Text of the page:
Leicester City: Why Nigel Pearson Deserves More Credit For Premier League Title

Nigel Pearson and Riyad Mahrez
Nigel Pearson, right, and Riyad Mahrez at KC Stadium, Hull, England, December 28, 2014. Pearson was eventually sacked following a string of controversial incidents. Tony Marshall/Getty

One of the many magical subplots to Leicester City’s incredible Premier League title campaign comes through Claudio Ranieri’s achievement.

The Foxes manager finally won a major league title after coming within a whisker while at Chelsea, Juventus and Roma.

Ranieri’s face was splashed across Italian papers on Tuesday morning following the 2-2 draw between Chelsea and Tottenham Hotspur that secured Leicester’s crown.

The likeable Italian’s face was even morphed into a Julius Caesar-style image on the front of La Gazzetta dello Sport, an Italian sports title, with “King Claudio” the headline, such is his achievement celebrated.

But barring a few footnotes, little mention has been made of his predecessor, Nigel Pearson.

Pearson’s departure from the club came after his son James and two other players were sacked following an investigation into a sex video that tarnished the club’s tour of Thailand that summer.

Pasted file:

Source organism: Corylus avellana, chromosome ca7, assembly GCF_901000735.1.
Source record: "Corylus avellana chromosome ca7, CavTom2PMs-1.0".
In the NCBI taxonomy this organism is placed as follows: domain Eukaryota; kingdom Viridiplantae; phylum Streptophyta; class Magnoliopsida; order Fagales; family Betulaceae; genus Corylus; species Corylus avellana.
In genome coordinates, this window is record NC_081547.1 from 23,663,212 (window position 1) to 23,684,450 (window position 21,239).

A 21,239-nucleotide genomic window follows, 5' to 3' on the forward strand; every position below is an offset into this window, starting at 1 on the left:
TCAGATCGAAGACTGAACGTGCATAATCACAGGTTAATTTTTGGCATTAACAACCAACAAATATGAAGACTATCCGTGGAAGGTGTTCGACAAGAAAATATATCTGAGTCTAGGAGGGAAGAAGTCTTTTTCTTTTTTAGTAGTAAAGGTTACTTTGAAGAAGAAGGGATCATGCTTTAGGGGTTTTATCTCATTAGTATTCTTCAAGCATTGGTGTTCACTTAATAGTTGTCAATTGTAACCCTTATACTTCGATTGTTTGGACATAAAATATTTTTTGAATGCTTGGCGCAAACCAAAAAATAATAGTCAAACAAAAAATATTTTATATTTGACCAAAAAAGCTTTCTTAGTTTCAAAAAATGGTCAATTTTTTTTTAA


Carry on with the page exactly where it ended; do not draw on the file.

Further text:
Pearson was fired on June 30, 2015, and Ranieri was announced as his successor two weeks later.

It had been the great escape. Pearson had led Leicester from the verge of relegation, sitting at the foot of the table for the majority of the season, to survival.

The Foxes turnaround has been seen as an overnight sensation, but it was in fact a rejuvenation that came long before Ranieri.

For a team that went from the end of January 2015 to the beginning of April without a win—losing six times—Leicester then went on to record seven wins in its final nine games, finishing 14th in the league.

Pearson was gone but his team lived on. Of the 11 players who featured in his final game as manager on May 24, a 5-1 victory over Queens Park Rangers, only N’Golo Kante and Danny Drinkwater are the outstanding additions this season.

Kasper Schmeichel, Robert Huth and Wes Morgan, the rocks of Leicester’s defense, were in place, while PFA Player of the Year, Riyad Mahrez, and Football Writers Association’s Player of the Year, Jamie Vardy, were pivotal members in the Premier League survival.

Ranieri may have massaged this team into champions, but Pearson may well deserve a winners’ medal as well.